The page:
Like increasing numbers of your colleagues, you want your science to contribute to a better world. You want to make a difference. But you’re not quite sure how to get started, and navigating the black box of the policy world can be a daunting prospect. The public discourse about the environment is teeming with opportunities for scientists to weigh in. Trains of opportunity may be passing you by. Time to pack your bags and hop aboard!
Recently, COMPASS brought together a dedicated, dynamic, and fun-loving group of scientists – each studying different dimensions of wildfire – in Boulder, Colorado to navigate their own paths to engaging in the policy world. A subset of the alumni from our April 2014 workshop, all are eager to engage in the conversation about wildfire, perhaps now more than ever. Fire seasons are lengthening, more houses are burning, more firefighters are dying, and protecting people and property is costlier than ever: federal agencies spend $2 to 3 billion annually to suppress fires. The scientific understanding of wildfire is largely not reflected in the discourse, from kitchen tables to the halls of Congress. This gap is exactly why COMPASS is invested in the topic of wildfire. We are training scientists to be more effective communicators. We are coaching scientists to navigate how, when, and with whom to engage. We are creating opportunities for scientists to connect with policymakers, journalists, and others when and where we see potential.
This group of fire scientists is hungry to engage. But trying to navigate the network of players and authorities (local, state, regional, national) across Canada and the US is unwieldy. Just dipping in your toes to begin to understand the landscape easily becomes overwhelming. And like you, each of these scientists lacks a most precious resource – time!
Here are 8 ways that they’re finding their way into the right conversations, with the right people, at the right times, that might be helpful for your own engagement journey:
1. Pack the communication essentials. Know your “so what”, find the nuggets of story in your science, and develop clear messages that keep it simple without losing the details.
2. Know your destination. What is your goal? What is the change you’d ultimately like to see in the world? Perhaps your science counters conventional wisdom, so you want to be sure it is understood and considered? Might your scientific insights inform how we can get more bang for our buck from fuel treatments or other dimensions of resource management? Is there a specific management approach or policy that doesn’t reflect the current state of knowledge? Your goal is crucial to helping you discern the strategic value of a given train of opportunity for you. Is that train likely to help you get to your final destination?
3. Find trusted navigators. Navigators can help you begin to understand the vast policy network you’re stepping into, so that you can find potential leverage points, understand the players, and identify champions who can grant you access. You might start with your professional society’s public or government affairs staff, a connection at an NGO, a funder, COMPASS, or even your own colleagues (until we start to map them out, we often don’t realize the extent of the networks we already have). Don’t forget, one of best roles for you may be to position yourself as a network node that can help decision-makers access the expertise of your community.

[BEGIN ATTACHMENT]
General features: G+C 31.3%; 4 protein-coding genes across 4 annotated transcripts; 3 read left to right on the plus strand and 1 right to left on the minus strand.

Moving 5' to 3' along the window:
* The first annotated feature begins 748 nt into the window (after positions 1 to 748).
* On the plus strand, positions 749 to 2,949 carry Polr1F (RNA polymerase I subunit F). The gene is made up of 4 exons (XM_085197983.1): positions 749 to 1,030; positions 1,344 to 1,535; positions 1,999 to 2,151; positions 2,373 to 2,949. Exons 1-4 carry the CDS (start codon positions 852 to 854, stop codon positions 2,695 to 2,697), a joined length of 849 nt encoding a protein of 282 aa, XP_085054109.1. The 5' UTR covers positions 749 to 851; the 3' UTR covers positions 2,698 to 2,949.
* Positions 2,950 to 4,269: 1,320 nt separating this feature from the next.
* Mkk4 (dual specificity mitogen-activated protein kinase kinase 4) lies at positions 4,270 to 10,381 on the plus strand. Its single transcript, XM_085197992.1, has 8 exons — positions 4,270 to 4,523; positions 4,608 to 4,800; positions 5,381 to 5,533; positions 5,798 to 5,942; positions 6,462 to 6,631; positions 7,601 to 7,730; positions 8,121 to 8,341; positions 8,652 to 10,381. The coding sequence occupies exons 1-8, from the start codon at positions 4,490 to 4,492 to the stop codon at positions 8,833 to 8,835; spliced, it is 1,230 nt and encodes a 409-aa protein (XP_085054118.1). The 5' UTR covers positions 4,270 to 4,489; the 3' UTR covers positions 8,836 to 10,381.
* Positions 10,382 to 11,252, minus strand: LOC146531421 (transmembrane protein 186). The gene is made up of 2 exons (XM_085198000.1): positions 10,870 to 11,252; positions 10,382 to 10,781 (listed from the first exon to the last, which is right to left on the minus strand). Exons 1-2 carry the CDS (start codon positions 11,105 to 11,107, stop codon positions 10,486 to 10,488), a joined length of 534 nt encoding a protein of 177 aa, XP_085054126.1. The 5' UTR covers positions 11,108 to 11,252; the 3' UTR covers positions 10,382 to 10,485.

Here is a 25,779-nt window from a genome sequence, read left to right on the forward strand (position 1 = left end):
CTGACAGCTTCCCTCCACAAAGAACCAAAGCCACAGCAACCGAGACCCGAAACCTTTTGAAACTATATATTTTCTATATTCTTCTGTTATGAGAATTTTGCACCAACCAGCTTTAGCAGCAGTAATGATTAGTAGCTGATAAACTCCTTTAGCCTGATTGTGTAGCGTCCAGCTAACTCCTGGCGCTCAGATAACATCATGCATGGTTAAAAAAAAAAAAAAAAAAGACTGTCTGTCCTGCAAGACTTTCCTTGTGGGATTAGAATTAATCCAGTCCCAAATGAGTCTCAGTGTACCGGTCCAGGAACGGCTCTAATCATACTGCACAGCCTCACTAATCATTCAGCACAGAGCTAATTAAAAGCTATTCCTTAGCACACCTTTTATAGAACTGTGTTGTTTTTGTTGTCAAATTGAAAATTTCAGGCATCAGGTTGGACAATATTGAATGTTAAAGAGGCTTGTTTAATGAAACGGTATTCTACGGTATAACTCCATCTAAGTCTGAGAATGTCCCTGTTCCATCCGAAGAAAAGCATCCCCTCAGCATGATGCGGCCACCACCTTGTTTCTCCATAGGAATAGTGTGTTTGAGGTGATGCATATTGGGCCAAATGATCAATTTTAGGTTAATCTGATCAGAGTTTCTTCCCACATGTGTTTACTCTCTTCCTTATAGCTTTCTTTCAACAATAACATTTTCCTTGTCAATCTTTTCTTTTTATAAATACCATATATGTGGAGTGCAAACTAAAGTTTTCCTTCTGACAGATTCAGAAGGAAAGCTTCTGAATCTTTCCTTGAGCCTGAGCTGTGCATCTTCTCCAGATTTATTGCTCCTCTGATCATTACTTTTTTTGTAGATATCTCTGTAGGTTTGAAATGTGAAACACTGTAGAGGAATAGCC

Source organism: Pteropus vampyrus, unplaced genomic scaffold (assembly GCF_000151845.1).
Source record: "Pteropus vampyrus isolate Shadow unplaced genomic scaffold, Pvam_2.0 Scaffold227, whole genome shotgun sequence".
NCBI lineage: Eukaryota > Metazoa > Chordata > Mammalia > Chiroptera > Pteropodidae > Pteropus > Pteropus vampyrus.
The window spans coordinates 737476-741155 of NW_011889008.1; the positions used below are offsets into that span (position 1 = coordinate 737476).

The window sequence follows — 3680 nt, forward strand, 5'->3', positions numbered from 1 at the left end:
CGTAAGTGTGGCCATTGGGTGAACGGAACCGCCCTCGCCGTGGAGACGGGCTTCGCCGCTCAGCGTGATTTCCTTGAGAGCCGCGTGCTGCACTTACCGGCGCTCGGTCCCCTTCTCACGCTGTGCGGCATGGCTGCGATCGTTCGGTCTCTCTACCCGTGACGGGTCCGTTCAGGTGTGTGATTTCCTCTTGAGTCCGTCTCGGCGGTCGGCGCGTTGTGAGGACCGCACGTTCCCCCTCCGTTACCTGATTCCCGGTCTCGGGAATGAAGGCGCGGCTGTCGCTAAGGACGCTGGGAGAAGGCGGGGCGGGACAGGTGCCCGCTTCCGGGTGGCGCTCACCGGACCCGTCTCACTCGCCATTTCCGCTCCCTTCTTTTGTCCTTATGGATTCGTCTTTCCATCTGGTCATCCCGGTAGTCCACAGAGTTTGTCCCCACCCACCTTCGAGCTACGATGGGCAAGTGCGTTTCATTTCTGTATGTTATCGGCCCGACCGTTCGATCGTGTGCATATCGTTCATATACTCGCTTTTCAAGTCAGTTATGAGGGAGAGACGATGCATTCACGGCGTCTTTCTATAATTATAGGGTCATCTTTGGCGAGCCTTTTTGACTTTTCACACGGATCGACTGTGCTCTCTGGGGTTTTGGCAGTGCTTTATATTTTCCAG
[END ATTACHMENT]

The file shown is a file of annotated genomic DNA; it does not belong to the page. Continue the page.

4. Know your timetables. Is there a train at the station right now that might provide a ripe window of opportunity? For wildfire, trains include state-level adaptation planning, the onset of regional forest planning, and ongoing discussions in Congress about how to pay for the soaring costs associated with fire. If there isn’t a train right now, when is the next likely one? Glean what insights you can into where the discourse is heading (this is where your navigators will be incredibly helpful). For wildfire, trains are frequently arriving at the station – there will be another wildfire. And as the fire season lengthens, the window of opportunity for engaging is getting that much longer. With each newsworthy fire, the public and policymakers are asking more questions about how to solve the wildfire problem.
5. Commuter or transcontinental? For wildfire, the trains of engagement span everything from daily commuters (e.g., decisions made by local fire and land managers) to transcontinental lines (e.g., the federal discussion about fire borrowing). Where are you most passionate about engaging? Locally? Regionally? Federally? For your topic, are there regular, frequent commuter trains? Something that runs less often? Or perhaps something that you think is running, but is actually just your imagination (the Polar Express)?
6. Pack your travel documents. It’s always a good idea to have a leave-behind in your back pocket. Ensure that it includes your contact information, a recent photo, and the top three points you want to make.
7. Bring plenty of patience – a traveler’s virtue. Policy change can be painfully slow and incremental. And it’s not always the latest most cutting-edge science that’s needed – what may feel relatively elementary to you may not be reflected in the policy discourse.
8. Be adventuresome. Take risks. Put yourself out there as a resource. Create new relationships, a key currency in the policy world. So much of policy is ultimately about serendipity – you never know when the relationships you make today might pay future dividends.